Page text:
fewer, less

fewer, less
   "In the first four months of the year Rome s tourists were 700,000 less than in the corresponding period last year" (Guardian). Probably no other pair of words causes more problems, and with less justification, than less and fewer. The generally cited rule is that less applies to quantity and fewer to number. A rougher but more helpful guide is to use less with singular nouns (less money, less sugar) and fewer with plural nouns (fewer houses, fewer doctors). Thus the quotation above should be either "Rome's tourists [plural noun] were 700,000 fewer" or "the number [singular noun] of tourists was 700,000 less."
   An apparent exception to the rule can be seen here: ". . . but some people earn fewer than $750 a year" (Times). Although $750 is inarguably a plural sum, it functions as a singular. We see it as a totality, not as a collection of individual dollars. Thus the sentence should read "less than $750." In the same way it would be wrong to write, "He lives fewer than fifty miles from London" because fifty miles is being thought of as a total distance and not as fifty individual miles.
   Another problem worth noting occurs in this sentence: "Representatives have offered to produce the Sunday supplements on one fewer press than at present" (Times). Idiom, according to Bernstein, doesn't allow "one fewer press." You must make it either "one press fewer," which is more grammatical, or "one less press," which is more idiomatic.

Dictionary of troublesome word. . 2013.

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  • fewer / less —    Fewer should be used when talking about things that can be counted: Lureen has fewer ideas than you; also a few keys, few clouds, few values, few diseases.    Less is used when talking about things that can t be counted: Lureen shows less… …   Confused words

  • fewer / less —    Fewer should be used when talking about things that can be counted: Lureen has fewer ideas than you; also a few keys, few clouds, few values, few diseases.    Less is used when talking about things that can t be counted: Lureen shows less… …   Confused words

  • Fewer/less — In traditional prescriptive grammar less is the comparative used when speaking of a continuous quantity that is not numerically quantifiable (that is, with mass nouns). Fewer , on the other hand, is used of discrete quantity and numerically… …   Wikipedia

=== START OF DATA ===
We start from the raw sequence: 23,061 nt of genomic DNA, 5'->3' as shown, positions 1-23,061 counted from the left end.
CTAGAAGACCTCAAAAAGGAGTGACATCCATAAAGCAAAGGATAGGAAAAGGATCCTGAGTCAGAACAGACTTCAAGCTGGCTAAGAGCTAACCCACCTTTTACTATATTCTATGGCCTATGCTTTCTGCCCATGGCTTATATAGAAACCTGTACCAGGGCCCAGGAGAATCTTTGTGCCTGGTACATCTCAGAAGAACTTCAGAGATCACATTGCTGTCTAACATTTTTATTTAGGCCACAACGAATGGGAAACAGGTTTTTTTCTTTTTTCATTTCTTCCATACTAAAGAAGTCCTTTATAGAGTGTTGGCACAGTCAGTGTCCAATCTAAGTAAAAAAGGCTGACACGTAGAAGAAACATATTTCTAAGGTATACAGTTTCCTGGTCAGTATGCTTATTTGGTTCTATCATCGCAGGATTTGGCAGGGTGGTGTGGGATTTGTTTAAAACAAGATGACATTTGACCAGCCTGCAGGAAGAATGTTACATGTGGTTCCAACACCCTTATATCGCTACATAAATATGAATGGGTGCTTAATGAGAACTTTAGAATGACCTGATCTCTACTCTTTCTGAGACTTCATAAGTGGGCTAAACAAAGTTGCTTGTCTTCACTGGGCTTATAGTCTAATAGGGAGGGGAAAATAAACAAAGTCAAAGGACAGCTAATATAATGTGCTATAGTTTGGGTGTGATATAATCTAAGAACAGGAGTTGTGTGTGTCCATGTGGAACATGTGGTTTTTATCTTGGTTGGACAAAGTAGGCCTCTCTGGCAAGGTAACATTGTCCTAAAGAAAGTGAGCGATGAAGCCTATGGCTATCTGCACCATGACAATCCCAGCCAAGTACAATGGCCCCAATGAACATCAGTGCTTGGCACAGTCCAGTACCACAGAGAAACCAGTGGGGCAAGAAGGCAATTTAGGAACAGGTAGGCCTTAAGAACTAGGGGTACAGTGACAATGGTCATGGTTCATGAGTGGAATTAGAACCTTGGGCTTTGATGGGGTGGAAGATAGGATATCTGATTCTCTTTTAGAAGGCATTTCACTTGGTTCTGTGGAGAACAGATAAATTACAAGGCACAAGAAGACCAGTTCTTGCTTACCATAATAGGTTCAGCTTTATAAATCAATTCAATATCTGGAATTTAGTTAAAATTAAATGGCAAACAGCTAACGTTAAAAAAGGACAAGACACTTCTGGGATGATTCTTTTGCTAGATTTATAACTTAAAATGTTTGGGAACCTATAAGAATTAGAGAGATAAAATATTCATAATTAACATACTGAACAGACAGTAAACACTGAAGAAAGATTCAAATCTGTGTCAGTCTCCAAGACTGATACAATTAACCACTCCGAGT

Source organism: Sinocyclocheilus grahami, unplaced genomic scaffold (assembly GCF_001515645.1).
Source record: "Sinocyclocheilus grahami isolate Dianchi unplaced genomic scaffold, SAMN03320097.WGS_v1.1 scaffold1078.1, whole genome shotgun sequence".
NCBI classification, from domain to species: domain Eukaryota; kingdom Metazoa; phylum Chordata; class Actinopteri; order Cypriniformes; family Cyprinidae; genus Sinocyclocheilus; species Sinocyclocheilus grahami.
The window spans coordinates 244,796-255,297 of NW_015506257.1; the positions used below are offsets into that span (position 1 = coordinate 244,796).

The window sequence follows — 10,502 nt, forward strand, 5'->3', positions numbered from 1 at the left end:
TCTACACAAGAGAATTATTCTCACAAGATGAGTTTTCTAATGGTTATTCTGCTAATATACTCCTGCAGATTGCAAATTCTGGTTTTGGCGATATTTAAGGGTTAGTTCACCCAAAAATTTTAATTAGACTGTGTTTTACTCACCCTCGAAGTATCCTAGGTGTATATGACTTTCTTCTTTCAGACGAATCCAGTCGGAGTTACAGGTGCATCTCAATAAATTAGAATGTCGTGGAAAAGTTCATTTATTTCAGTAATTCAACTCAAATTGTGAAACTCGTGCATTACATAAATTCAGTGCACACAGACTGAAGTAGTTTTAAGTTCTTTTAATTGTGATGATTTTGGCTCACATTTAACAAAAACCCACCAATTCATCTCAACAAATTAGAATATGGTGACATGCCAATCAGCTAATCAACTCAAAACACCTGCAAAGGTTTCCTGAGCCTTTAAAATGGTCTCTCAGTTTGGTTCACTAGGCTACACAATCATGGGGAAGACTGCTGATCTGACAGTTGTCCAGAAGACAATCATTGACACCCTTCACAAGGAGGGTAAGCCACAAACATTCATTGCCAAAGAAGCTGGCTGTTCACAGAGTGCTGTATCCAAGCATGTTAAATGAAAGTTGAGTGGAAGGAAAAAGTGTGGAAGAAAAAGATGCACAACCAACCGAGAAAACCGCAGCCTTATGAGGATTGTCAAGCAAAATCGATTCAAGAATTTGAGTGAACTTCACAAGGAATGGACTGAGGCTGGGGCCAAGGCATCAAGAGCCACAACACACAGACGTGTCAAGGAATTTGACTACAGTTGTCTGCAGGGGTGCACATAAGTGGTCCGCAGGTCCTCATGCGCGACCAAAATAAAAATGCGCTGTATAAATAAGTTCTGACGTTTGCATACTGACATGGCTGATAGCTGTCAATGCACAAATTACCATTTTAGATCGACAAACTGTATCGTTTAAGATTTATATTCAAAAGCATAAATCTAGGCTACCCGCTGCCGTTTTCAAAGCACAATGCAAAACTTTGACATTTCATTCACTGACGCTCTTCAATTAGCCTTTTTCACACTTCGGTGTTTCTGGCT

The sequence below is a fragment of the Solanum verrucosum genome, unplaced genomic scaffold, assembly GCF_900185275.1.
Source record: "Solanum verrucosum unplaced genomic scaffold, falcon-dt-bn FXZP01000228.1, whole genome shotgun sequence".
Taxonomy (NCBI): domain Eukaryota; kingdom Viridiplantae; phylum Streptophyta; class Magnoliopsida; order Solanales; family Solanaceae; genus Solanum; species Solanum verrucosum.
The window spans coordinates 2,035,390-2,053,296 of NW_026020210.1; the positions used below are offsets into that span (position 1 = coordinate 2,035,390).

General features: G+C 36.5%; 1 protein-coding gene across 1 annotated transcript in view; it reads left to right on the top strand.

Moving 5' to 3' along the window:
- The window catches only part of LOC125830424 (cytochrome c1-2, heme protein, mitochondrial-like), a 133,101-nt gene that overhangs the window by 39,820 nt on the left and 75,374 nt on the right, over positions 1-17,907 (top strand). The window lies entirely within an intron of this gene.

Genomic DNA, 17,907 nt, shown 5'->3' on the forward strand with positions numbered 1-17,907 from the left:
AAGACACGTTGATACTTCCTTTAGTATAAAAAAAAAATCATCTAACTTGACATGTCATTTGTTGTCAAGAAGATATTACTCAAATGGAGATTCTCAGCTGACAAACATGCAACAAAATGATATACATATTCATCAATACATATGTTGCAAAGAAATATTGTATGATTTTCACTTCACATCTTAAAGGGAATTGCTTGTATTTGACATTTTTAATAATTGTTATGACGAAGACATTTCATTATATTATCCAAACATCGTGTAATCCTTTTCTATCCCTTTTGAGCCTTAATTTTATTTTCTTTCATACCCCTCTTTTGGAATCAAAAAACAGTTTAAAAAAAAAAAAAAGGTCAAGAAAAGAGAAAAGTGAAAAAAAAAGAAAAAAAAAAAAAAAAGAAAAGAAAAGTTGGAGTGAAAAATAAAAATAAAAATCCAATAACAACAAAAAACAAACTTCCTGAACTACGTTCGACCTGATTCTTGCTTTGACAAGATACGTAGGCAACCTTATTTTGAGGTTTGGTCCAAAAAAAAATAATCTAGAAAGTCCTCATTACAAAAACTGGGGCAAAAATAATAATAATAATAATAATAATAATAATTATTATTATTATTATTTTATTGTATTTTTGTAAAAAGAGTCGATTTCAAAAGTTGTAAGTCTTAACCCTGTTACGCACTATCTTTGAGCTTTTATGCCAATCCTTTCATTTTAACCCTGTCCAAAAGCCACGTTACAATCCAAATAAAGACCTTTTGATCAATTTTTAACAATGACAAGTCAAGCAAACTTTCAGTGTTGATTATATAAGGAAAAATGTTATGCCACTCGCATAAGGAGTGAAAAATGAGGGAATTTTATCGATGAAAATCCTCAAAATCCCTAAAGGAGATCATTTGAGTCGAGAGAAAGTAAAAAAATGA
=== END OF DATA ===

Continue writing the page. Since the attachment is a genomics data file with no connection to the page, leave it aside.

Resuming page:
• fewer, less — Both of these words imply a comparison with something larger in number or amount. Fewer is preferred when number is involved (fewer houses on this street, fewer fish in the stream). Less is used in several ways: it is applied to material in bulk… …   Dictionary of problem words and expressions

  • fewer, less —  Use less with singular nouns (less money, less sugar) and fewer with plural nouns (fewer houses, fewer cars) …   Bryson’s dictionary for writers and editors

  • less — fewer, less As a general guide, fewer is used with plural nouns (fewer books, fewer people) and indicates number, whereas less is used with singular nouns and indicates amount (less money / less happiness). However, there is an extensive no man s …   Modern English usage

  • fewer — fewer, less As a general guide, fewer is used with plural nouns (fewer books, fewer people) and indicates number, whereas less is used with singular nouns and indicates amount (less money / less happiness). However, there is an extensive no man s …   Modern English usage

  • fewer — *less, lesser, smaller …   New Dictionary of Synonyms

  • less — /les/, adv., a compar. of little with least as superl. 1. to a smaller extent, amount, or degree: less exact. 2. most certainly not (often prec. by much or still): He could barely pay for his own lodging, much less for that of his friend. 3. in… …   Universalium

  • less */*/*/ — UK [les] / US adverb, determiner, preposition, pronoun Summary: Less is the comparative form of the function word little and can be used in the following ways: as a determiner (before a noun): Eat less fat. ♦ Schools put less emphasis on being… …   English dictionary

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